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The many wonders of Lake St. Clair

The Bassmaster Elites wrap up the regular season next week at one my favorite places on earth – Lake St. Clair.

I’ve fished all over the Great Lakes, the northeastern U.S. and other great smallmouth fisheries, but this is the most dynamic and fertile lake in the country. When you consider all the seasons of the year, nothing can beat it for both numbers and quality of fish.

St. Clair has so much bait and habitat. There’s not one square inch of it that doesn’t support bass and other gamefish at some point during the fishing season.

It’s a shallow, grass-filled spawning nursery for everything that swims. It’s one of the best walleye and perch fisheries in Michigan and might be the best muskie fishery on the planet. It has a ton of pike and largemouth, and the salmon run into the rivers during the spring and fall.

I fished it for the first time when I was 16 years old during a Michigan B.A.S.S. Federation Tournament. Back then, we didn’t have GPS or good maps. You didn’t venture far offshore because the lake was so vast that if you did find a spot far away from the bank, you’d never be able to find it again.

The water clarity then was nothing like it is now. We all fished the rivers and bays or close to shore because our boats were 18 footers with 150 horse engines. Without the proper equipment, the lake was an intimidating body of water.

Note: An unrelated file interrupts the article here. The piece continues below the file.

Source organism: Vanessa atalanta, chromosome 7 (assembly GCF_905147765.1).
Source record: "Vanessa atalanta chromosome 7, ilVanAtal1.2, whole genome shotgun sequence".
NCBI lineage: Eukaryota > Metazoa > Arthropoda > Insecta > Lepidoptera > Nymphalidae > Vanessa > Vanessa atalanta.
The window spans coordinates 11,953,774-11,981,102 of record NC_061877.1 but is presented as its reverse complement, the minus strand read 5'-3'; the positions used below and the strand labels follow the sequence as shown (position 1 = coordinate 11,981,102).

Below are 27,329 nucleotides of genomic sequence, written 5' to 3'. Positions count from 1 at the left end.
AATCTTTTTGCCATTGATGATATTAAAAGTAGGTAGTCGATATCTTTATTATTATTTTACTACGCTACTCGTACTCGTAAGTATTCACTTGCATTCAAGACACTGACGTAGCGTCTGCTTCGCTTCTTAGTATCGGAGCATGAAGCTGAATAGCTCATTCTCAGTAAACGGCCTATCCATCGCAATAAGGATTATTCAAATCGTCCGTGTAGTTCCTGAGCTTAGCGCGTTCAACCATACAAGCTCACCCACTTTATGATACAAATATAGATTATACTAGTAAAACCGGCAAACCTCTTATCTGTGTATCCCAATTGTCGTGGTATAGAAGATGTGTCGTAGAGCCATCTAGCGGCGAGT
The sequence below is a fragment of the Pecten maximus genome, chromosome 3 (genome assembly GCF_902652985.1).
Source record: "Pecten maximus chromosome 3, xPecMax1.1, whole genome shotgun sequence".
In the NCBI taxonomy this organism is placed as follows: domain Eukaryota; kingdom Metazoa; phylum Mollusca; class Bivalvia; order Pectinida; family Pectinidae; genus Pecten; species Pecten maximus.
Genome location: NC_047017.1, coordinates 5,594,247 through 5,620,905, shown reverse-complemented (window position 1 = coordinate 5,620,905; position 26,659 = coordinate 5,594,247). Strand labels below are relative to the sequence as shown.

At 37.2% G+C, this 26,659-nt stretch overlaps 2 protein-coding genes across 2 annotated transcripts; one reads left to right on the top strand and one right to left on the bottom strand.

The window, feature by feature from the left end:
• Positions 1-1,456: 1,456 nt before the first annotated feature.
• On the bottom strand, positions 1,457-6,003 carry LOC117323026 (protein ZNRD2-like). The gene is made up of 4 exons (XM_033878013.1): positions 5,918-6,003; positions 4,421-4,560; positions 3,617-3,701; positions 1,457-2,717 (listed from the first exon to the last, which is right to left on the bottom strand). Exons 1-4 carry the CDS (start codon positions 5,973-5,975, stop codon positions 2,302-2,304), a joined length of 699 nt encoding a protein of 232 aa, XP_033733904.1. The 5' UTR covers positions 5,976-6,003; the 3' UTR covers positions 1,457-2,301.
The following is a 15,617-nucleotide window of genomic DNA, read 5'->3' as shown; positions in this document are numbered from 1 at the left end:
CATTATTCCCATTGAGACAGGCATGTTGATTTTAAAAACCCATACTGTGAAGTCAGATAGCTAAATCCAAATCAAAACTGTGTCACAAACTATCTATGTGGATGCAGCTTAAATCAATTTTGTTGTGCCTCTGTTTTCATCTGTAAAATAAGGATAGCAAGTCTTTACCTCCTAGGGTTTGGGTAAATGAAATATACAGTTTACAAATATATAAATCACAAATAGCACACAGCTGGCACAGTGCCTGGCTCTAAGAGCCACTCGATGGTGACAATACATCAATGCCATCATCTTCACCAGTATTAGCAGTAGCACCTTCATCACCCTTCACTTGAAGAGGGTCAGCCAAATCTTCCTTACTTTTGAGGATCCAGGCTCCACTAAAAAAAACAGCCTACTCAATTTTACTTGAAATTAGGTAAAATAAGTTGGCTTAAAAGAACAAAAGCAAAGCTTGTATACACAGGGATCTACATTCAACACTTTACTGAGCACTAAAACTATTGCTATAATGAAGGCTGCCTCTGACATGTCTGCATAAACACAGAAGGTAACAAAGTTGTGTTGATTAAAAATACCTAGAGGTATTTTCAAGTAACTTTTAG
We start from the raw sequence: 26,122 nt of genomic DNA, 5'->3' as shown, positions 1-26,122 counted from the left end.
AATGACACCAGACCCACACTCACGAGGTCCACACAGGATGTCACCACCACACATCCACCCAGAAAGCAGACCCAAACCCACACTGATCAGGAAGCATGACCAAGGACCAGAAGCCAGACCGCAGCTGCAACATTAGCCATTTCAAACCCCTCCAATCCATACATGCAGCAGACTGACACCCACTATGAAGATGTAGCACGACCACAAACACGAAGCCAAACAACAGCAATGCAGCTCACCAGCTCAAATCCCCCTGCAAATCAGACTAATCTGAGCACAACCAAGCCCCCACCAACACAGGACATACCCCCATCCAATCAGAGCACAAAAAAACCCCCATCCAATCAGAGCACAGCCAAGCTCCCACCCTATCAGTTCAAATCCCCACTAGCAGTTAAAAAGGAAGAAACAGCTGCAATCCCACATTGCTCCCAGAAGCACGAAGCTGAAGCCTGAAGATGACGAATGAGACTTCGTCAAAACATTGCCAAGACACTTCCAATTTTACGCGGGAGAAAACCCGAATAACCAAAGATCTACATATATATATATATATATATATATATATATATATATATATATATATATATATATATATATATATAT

Despite all that, it still produced good numbers, but a good one-day stringer was 15 pounds. Today, 15 pounds is average or below average.

Environmental changes have made it so much better. It changed when the zebra mussels came in and cleared the water and then the gobies filtered in from nearby Lakes Huron and Erie, providing additional forage that really helped the smallies take off.

And with today’s equipment, the angler has so many other options. You have Lake Huron dumping in on the northern end and all that water funnels through rivers and off-shoot channels before filtering into the lake.

At the bottom of the lake you have the Detroit River that empties into the mouth of Lake Erie, another great smallmouth fishery.

Anglers have so many options. Chris Lane won at the mouth of Lake Huron when we were there two years ago, and Lake Erie often provides heavier weights for those who make the run. Limits caught from Huron and Erie typically run in the 20-pound-plus class, and that’s hard to do on St. Clair in a four-day event.

Although smallmouths dominate, you can’t rule out the largemouth fishery. Greg Hackney did well targeting largemouth the last time we were there, and this year the water is higher so it will expose anglers to more largemouth habitat.

Also, the last time we were there the smallmouth in St. Clair were skinny and no one really knows why. I haven’t been there for a while, but local tournament catches indicate the fishery is coming back.

I’ve never won a tournament there, although I have fished a handful of Bassmaster events on the lake. My best finish was second to Kim Stricker the first time we were there.

Although I know quite a bit about the lake, it’s one of those places that is so good and has so many fish in so many places that anyone has a chance to win. It also allows an angler to fish his strengths and not have to adapt to any unique pattern.

So, it’s going to be interesting and I promise you that the field is going to catch ‘em and have a lot of fun doing it.

Remember, it’s all about the attitude!